About a decade ago, in February 2020, I wrote the first installment of this column. Titled “How I Learned to Stop Worrying and Love Technology,” I argued that society should ready itself for an inevitable replacement of work in its traditional sense with automation sometime in the indefinite future. Little did I know that my thesis would be put to the test on a global scale a mere month later. While there are notable differences between the lockdown and a post-work society–i.e. the omnipresent anxiety that has accompanied the plague–the mobilization of social resources to “flatten the curve” has fundamentally disrupted society in a way that has accelerated the transformation of work and consumption.
The most palpable irony that has arisen from the crisis has been the sudden distinction between “essential” and “non-essential” labor. A few months ago, the question of which vocations are necessary for the survival of an affluent society and which are the symptoms of affluence seemed ambiguous. Most activities seemed to have a kernel of necessity embedded within a layer of excess. However, as the pandemic crescendoed, we began to realize the fragility of this excess. Whole industries ground to a halt simply because people started to consume only what they really needed and wanted. As the long process of “reopening” begins, we may find ourselves wondering why in the first place we ever allowed the logic of capital to prioritize meaningless toil over meaningful leisure.
In that vein, we also discovered through the emotional toll of quarantine that people with nothing to do are not necessarily more idle than industrious. In fact, the opposite is most likely true. The incentives of work, constructed under the theory that individuals must be cajoled, threatened or forced to contribute to the maintenance of society, have now been revealed to be unwarranted. I know many people rendered jobless by this pandemic, and not a single one relishes the opportunity to do nothing at all.
When I was writing my first article, the 2020 presidential election still seemed like it would be the most important event of the year, and Andrew Yang was hovering in the single digits of most early state primary polls. While I had expected that Yang would be the beginning of a gradually escalating movement for universal basic income, I didn’t realize how much of a Cassandra he really was. More Americans than ever are acquainting themselves with the welfare system and a free $1200 has already appeared in most individuals’ bank accounts. The Federal Reserve has decided to make the money printers go “brrr” without concern for inflation or the deficit. All of these developments suggest we are reaching a new stage in our relationship with money, one which finally severs the fictional connection between labor and individual income.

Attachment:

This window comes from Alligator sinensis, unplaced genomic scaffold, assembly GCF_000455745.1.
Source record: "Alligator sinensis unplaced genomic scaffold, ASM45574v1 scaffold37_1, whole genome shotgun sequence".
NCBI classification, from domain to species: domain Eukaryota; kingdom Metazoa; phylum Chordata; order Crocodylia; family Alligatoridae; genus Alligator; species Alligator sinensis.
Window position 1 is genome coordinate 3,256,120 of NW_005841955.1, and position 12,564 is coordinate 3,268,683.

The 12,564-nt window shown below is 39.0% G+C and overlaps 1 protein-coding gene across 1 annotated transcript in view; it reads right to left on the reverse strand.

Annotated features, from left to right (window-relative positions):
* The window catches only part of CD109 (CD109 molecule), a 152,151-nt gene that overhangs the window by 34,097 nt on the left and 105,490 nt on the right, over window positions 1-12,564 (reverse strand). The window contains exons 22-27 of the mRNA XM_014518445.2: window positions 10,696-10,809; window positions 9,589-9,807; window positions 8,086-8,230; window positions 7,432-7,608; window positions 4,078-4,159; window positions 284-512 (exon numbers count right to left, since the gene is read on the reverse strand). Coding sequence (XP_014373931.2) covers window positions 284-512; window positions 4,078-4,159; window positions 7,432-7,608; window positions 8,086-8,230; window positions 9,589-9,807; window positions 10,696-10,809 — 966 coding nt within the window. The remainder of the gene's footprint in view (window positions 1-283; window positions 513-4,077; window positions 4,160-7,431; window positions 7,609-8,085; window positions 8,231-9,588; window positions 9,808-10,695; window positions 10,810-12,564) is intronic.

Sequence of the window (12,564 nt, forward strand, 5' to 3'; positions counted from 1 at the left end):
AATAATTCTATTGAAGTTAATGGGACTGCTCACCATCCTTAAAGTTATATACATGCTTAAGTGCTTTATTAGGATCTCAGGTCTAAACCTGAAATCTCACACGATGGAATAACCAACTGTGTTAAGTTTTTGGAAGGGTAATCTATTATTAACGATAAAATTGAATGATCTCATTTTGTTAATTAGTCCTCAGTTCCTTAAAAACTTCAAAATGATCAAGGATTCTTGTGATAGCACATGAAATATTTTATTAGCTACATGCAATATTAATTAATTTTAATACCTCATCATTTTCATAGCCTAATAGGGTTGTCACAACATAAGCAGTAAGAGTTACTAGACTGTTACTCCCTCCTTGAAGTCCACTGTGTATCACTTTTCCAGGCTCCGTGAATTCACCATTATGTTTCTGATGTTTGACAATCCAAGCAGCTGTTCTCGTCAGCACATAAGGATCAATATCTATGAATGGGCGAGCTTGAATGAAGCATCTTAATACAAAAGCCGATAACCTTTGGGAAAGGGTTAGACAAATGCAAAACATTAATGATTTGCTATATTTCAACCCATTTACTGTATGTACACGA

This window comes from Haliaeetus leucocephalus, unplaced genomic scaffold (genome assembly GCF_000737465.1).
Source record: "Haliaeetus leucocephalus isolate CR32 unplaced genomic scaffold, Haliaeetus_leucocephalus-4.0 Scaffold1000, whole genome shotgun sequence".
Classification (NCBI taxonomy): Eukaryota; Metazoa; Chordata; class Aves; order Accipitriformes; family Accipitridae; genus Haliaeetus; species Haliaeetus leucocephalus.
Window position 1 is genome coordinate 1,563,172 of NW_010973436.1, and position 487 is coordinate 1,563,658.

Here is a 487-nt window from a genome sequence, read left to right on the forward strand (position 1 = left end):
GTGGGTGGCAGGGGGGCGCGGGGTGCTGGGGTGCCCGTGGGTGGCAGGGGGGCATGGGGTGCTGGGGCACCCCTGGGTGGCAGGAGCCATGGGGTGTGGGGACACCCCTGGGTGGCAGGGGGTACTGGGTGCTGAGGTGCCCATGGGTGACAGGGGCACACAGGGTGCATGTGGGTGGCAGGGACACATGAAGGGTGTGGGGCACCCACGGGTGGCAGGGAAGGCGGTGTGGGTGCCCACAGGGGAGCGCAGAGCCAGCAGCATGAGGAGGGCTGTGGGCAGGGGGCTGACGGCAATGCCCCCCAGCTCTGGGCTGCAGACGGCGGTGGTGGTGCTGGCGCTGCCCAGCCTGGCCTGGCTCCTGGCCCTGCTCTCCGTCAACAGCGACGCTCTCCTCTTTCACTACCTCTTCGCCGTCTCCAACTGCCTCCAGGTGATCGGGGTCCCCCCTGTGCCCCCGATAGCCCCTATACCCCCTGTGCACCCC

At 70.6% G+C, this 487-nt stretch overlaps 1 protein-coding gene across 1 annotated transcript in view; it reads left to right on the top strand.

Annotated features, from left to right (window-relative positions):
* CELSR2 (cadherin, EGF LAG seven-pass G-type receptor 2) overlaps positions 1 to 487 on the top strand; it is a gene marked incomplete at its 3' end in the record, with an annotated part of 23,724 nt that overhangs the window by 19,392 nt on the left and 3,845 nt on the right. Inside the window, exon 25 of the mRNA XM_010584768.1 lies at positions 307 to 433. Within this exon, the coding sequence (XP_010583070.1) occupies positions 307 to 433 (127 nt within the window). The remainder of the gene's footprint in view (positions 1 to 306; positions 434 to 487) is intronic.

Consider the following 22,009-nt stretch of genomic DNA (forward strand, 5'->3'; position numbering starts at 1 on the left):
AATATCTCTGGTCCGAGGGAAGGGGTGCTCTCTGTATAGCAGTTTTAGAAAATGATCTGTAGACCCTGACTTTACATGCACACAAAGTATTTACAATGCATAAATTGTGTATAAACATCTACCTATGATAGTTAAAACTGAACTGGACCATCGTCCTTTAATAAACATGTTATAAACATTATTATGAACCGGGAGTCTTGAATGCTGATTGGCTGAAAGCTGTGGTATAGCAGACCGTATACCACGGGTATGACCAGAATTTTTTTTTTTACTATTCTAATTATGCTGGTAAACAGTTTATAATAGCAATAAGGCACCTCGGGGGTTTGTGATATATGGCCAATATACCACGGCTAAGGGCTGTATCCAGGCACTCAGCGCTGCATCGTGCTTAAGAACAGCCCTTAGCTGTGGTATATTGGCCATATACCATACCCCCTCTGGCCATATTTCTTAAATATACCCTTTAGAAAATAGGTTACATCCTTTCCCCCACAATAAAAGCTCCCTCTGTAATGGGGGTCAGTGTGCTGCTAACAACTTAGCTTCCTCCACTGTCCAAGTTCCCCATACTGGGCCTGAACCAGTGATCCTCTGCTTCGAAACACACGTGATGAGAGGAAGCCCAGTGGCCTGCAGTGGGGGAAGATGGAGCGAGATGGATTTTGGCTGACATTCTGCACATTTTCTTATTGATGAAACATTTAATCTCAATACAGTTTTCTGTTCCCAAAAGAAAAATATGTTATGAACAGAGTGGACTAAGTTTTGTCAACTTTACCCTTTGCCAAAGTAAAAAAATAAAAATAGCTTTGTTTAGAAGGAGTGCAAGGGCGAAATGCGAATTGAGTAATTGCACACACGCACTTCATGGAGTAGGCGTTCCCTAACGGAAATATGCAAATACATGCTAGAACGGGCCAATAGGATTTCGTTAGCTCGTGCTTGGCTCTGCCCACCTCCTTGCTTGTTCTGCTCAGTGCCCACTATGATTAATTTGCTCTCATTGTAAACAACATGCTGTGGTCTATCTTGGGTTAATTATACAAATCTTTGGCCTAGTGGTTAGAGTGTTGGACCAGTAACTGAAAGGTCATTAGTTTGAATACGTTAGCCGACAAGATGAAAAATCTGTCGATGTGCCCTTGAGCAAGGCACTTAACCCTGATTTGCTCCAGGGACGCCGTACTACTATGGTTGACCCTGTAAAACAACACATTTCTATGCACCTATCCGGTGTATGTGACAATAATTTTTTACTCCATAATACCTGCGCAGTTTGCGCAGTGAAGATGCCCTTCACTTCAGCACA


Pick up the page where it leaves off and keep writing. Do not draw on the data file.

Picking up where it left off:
On the other hand, I should note that working from home has lessened my expectations for a post-work society brought about by technological obsolescence. Specifically, it has proved physically and mentally taxing at best to shrink the workplace to fit a screen, despite remote connection being easier than ever. Zoom meetings, as it turns out, are woefully inadequate substitutes for in-person interaction. It has been proved that human interaction is irreplaceable, indivisible and deeply difficult to commodify. Instead of capitulating to technology, the experience of living through a pandemic could cause us to reconsider our priorities in life. The restlessness of American life could come to an end, ushered by the death of business travel, mass events and conspicuous consumption. The local and personal could replace the global and anonymous. While I still believe that work will be phased out in the near future, it’s possible that social change—not technology—will be the harbinger of its demise.